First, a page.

How to Print a Woodblock

Here we go, part 3 of a series explaining what a woodblock print is and how it is made. Part 1 explained what a Woodblock Print is, and Part 2 discussed preparing the block and the ink.

Printing a woodblock consists of rolling ink on the block, and pressing paper against it. There are many more nuances to it though, which I’d like to explain.

To explain the printing process, I have to take a step back and explain how prints with multiple colors are made. There are a few processes that can be used; the most common is to carve a separate block for each individual color. Each block is printed separately, and the the image is created as the colors are added to the paper.

Here’s an idea of how the different blocks look that go into a multi-colored print:

3 blocks used to print 5 different colors

3 blocks used to print 5 different colors

These 3 blocks were used to make the prints that came off the press yesterday. I had to print each block individually with a different color.

A woodblock print made from the 3 blocks shown above

A woodblock print made from the 3 blocks shown above

I did something a little tricky with two of these blocks, I used different portions of the blocks to print different colors. The two leftmost blocks in the image above had a lot of space left on the block after I finished carving the first image, so I used each of the blocks to also print part of the “vase”.

The image to the right is one of the prints made with these blocks. If you look at it closely, you will be able to see which part of which block printed which color.

You will also notice one other aspect to printmaking, which is that everything prints in reverse. When a block is printed against the page, the mirror image of what is on the block ends up on the paper.

Now that I’ve got 3 blocks with a total of 5 colors to be printed, the challenge is to align each of the blocks on the paper. This process of making sure all the blocks line up is called registration. In some way or another, I have to make sure that the blocks all register with one another.

(The question of how the blocks are carved in the first place so that all the images line up is another question for another day)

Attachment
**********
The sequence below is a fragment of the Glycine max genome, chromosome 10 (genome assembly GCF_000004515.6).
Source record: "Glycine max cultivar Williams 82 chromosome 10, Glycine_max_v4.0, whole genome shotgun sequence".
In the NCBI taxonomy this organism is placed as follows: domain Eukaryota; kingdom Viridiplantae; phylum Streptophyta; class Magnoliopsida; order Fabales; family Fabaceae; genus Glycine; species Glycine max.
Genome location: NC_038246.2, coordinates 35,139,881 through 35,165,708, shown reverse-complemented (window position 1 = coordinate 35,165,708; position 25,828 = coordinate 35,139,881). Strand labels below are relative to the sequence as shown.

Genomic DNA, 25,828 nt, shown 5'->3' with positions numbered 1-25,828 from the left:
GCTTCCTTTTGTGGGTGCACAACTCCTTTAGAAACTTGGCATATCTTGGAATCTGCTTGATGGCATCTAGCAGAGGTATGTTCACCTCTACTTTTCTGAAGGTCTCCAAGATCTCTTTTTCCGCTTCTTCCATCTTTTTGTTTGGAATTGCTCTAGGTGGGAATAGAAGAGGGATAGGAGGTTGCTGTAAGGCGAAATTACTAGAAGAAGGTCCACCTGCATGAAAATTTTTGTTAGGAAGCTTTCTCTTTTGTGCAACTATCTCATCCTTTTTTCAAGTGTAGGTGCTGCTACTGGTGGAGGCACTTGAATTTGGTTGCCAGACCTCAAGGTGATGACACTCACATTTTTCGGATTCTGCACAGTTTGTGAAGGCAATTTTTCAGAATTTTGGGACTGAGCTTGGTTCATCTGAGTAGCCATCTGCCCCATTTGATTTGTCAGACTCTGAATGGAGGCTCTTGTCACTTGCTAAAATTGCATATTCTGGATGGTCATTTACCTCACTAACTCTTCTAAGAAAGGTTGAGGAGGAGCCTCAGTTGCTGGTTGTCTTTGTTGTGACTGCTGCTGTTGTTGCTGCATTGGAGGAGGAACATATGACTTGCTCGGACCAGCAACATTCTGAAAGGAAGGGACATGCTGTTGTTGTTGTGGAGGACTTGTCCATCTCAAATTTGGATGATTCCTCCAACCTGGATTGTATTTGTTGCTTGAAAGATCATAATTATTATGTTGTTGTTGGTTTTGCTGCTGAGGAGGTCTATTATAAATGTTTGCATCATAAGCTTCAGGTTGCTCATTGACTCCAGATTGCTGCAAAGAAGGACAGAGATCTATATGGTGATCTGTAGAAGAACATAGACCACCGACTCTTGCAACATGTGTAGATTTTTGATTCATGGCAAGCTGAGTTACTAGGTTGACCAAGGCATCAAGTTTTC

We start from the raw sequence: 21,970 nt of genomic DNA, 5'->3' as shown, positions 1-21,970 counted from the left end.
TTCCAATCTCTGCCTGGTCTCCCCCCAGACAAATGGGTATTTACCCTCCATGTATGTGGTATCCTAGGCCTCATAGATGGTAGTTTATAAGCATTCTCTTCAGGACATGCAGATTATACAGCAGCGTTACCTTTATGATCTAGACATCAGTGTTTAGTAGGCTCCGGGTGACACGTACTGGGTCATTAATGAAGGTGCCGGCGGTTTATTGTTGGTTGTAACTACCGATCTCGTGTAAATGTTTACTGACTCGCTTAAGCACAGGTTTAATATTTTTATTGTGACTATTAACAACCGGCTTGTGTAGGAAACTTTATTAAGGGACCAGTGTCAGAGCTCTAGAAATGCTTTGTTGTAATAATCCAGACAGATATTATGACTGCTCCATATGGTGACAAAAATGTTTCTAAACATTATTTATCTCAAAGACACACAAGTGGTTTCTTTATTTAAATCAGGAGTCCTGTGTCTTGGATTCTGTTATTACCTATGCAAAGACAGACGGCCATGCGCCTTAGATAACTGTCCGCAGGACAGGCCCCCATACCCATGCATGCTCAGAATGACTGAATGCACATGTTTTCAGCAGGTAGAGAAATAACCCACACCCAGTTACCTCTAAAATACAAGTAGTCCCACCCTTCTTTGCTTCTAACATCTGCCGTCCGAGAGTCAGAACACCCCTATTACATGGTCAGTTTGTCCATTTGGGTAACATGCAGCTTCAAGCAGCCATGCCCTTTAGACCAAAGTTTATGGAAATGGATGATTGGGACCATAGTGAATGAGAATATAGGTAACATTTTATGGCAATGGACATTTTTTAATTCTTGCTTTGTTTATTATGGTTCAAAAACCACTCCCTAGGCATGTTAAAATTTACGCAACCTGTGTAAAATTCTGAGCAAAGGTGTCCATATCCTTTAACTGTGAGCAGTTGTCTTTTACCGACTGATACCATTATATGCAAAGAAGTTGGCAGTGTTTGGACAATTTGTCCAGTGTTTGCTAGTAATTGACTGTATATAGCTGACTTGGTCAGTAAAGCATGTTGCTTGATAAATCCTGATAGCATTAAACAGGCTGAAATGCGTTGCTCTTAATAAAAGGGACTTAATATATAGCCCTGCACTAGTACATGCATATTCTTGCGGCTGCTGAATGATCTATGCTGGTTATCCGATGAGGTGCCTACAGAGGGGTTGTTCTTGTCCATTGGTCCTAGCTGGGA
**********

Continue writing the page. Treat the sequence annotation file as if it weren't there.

Before I do that though, I have to ink up the block! The block is inked by simply rolling the roller in the ink, and then rolling it on the block. It takes a few passes of ink on the block to (1) get enough ink on the block to print, and (2) get an even layer of ink on the block so that the color is consistent. Both of these are done by taking time and rolling the ink on the block a number of times.

The ink rolled onto a portion of the block, ready to print

The ink rolled onto a portion of the block, ready to print

I roll the ink on the block, then roll it back in the well of ink that I previously rolled out. I repeat this until their is enough ink and the thickness is consistent.

Next, I use my simple registration system – a ruler. The ruler I use is one inch wide, and luckily enough, the margins on these prints is 1 inch as well. I place the ruler along the left side of the paper, and I align the block against the edge of the ruler, with the top of the block 1-1/4 inches below the top edge of the paper.

I use a ruler to align all the blocks in the same place on the paper

I use a ruler to align all the blocks in the same place on the paper

This part of the process is delicate, because if I move the block on the paper, the ink will smear a little bit, and that does not look very nice. I’ve got one chance to lower the block directly onto the paper in the right place with the help of the ruler.

When I get around to printing the next block, I will place the ruler against the edge of the paper again, and line up the next block with the ruler. This way, I make sure that each block gets printed in the same place on each sheet, and all of the colors will line up with each other.

So now the inked block is lying down on the paper. I slide the paper and block off of the table, and flip them over together. I am not so fancy as to have a printing press in my little apartment, so I use a wooden spoon. The spoon in the picture was actually part of a sushi making kit that I got as a gift.

Mmmm. I love the sushi. It’s an incredible food.

The block is flipped over with the paper on top, ready to be pressed with the wooden spoon

The block is flipped over with the paper on top, ready to be pressed with the wooden spoon

This spoon, though it is made for sushi, also seems to be made for woodblock prints. It is very wide, and nearly flat, but with e slight curve to the backside. I rub the backside of the spoon over the back of the paper, pressing it against the block. This takes a few minutes of pressing, because I like to make sure that I get the ink transferred onto the paper well.

When I’m all done, I pull off the paper, and see the ink transferred over. Nice and simple!

The ink is transferred onto the paper, it will take a few more blocks to complete this image

The ink is transferred onto the paper, it will take a few more blocks to complete this image

The real joy of this process is seeing what each block adds to the image. I usually have an idea of how the finished prints will look as I am carving the block, but that vision in my mind can never compare to what I see when I pull the paper off of the block for the first time. Each time a new color is added, I get very excited that first time that I remove the paper from the block and reveal how it looks.

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